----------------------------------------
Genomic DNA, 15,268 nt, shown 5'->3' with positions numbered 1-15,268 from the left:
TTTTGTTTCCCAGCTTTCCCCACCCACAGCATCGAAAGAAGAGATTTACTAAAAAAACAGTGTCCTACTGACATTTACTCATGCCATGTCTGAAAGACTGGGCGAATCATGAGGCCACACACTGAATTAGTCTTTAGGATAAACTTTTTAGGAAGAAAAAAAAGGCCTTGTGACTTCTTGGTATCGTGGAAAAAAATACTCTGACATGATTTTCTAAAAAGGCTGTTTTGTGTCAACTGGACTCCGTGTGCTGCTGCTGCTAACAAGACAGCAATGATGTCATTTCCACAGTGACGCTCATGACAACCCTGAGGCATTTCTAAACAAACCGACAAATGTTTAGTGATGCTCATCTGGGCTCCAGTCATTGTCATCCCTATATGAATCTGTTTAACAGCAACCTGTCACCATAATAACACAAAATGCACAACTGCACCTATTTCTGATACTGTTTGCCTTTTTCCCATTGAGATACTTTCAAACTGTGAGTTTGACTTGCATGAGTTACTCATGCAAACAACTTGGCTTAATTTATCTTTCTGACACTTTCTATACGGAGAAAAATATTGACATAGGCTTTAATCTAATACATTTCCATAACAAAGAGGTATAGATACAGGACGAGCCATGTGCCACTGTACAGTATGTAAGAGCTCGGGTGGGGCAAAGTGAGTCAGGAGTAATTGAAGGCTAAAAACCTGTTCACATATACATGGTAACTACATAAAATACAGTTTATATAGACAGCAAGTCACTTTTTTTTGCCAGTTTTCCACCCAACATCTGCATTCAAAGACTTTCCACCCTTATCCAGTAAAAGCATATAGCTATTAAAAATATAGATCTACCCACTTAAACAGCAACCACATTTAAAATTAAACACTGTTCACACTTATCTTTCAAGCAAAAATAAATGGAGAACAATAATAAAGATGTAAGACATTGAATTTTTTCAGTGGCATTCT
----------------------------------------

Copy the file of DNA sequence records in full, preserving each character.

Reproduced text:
Genomic DNA, 15,268 nt, shown 5'->3' with positions numbered 1-15,268 from the left:
TTTTGTTTCCCAGCTTTCCCCACCCACAGCATCGAAAGAAGAGATTTACTAAAAAAACAGTGTCCTACTGACATTTACTCATGCCATGTCTGAAAGACTGGGCGAATCATGAGGCCACACACTGAATTAGTCTTTAGGATAAACTTTTTAGGAAGAAAAAAAAGGCCTTGTGACTTCTTGGTATCGTGGAAAAAAATACTCTGACATGATTTTCTAAAAAGGCTGTTTTGTGTCAACTGGACTCCGTGTGCTGCTGCTGCTAACAAGACAGCAATGATGTCATTTCCACAGTGACGCTCATGACAACCCTGAGGCATTTCTAAACAAACCGACAAATGTTTAGTGATGCTCATCTGGGCTCCAGTCATTGTCATCCCTATATGAATCTGTTTAACAGCAACCTGTCACCATAATAACACAAAATGCACAACTGCACCTATTTCTGATACTGTTTGCCTTTTTCCCATTGAGATACTTTCAAACTGTGAGTTTGACTTGCATGAGTTACTCATGCAAACAACTTGGCTTAATTTATCTTTCTGACACTTTCTATACGGAGAAAAATATTGACATAGGCTTTAATCTAATACATTTCCATAACAAAGAGGTATAGATACAGGACGAGCCATGTGCCACTGTACAGTATGTAAGAGCTCGGGTGGGGCAAAGTGAGTCAGGAGTAATTGAAGGCTAAAAACCTGTTCACATATACATGGTAACTACATAAAATACAGTTTATATAGACAGCAAGTCACTTTTTTTTGCCAGTTTTCCACCCAACATCTGCATTCAAAGACTTTCCACCCTTATCCAGTAAAAGCATATAGCTATTAAAAATATAGATCTACCCACTTAAACAGCAACCACATTTAAAATTAAACACTGTTCACACTTATCTTTCAAGCAAAAATAAATGGAGAACAATAATAAAGATGTAAGACATTGAATTTTTTCAGTGGCATTCT